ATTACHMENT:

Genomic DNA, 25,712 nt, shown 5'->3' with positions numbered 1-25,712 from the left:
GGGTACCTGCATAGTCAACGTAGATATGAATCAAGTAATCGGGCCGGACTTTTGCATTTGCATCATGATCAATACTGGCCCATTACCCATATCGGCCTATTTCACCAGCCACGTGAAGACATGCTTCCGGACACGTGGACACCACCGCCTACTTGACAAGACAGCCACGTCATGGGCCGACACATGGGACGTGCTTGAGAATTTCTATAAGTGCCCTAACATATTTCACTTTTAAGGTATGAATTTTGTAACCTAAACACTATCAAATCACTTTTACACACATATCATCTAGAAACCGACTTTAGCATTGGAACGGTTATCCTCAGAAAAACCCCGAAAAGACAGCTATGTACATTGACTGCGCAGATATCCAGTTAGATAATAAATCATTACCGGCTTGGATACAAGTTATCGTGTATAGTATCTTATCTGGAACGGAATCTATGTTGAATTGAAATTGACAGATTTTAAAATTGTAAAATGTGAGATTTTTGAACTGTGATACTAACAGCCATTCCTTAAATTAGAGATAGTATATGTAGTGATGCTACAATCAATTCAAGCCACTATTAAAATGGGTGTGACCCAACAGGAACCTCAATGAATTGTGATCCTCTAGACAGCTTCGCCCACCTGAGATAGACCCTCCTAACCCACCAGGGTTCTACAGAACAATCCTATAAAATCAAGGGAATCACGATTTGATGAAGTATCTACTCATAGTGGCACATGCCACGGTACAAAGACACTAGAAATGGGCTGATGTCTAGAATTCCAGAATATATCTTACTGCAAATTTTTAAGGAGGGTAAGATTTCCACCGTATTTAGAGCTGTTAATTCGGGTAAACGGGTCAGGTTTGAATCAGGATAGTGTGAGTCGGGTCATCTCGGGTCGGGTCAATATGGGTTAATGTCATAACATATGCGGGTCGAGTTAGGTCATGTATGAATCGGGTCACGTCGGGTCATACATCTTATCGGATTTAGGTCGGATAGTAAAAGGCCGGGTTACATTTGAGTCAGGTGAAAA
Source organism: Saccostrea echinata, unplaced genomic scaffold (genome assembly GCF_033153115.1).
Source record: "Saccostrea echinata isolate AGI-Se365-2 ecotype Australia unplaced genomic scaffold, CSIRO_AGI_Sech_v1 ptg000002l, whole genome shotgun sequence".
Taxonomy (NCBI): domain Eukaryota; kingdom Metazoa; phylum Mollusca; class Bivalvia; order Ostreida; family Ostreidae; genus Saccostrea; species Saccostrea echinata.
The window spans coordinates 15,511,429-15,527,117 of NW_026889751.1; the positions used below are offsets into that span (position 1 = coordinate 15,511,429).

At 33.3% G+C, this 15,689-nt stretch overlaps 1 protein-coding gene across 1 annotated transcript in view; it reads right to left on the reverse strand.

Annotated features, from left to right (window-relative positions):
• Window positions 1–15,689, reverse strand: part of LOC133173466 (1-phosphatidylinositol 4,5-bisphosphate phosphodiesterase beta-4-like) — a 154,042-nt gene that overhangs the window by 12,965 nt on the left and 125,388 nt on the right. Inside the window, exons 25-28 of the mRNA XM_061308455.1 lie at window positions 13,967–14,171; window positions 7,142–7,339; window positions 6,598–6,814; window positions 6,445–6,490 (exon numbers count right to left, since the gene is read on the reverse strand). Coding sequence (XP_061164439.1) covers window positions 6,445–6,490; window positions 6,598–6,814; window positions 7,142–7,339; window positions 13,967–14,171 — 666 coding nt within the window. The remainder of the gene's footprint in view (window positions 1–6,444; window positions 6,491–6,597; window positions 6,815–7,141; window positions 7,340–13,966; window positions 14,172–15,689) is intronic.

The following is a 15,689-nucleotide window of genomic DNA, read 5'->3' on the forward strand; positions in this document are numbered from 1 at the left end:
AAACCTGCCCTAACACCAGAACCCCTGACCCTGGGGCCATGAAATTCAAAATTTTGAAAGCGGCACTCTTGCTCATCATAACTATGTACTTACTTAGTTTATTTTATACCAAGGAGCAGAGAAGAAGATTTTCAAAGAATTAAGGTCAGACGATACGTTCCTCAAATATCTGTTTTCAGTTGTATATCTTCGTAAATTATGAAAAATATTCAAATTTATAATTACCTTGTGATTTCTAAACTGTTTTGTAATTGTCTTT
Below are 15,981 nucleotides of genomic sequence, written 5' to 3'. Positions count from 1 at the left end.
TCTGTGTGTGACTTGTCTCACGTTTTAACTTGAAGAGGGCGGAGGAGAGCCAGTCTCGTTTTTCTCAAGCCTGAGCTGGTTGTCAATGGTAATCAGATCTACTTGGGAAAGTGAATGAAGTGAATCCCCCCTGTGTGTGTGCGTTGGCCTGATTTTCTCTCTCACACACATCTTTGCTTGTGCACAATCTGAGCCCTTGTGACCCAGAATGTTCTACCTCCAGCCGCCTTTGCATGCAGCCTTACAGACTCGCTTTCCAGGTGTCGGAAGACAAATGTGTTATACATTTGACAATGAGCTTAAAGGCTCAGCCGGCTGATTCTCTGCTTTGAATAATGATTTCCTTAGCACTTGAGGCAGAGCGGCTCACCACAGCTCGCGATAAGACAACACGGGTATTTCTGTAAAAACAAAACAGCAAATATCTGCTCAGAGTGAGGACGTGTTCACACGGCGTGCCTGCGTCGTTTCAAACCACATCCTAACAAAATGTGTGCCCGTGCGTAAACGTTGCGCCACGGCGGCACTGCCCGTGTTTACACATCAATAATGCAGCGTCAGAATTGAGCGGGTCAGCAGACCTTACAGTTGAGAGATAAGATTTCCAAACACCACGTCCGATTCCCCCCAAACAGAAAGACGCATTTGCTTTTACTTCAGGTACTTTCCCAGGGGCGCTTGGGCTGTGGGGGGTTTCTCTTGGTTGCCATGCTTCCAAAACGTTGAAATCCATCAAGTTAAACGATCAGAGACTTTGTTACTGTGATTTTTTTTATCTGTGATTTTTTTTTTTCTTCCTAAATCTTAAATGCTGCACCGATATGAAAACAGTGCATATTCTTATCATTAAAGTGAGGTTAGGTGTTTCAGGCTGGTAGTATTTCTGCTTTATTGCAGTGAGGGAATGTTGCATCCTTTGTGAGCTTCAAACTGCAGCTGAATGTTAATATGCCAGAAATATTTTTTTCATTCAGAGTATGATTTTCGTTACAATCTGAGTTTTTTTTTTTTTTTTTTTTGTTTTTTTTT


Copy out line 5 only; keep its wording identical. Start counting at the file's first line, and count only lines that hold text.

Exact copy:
Taxonomy (NCBI): domain Eukaryota; kingdom Metazoa; phylum Mollusca; class Bivalvia; order Ostreida; family Ostreidae; genus Saccostrea; species Saccostrea echinata.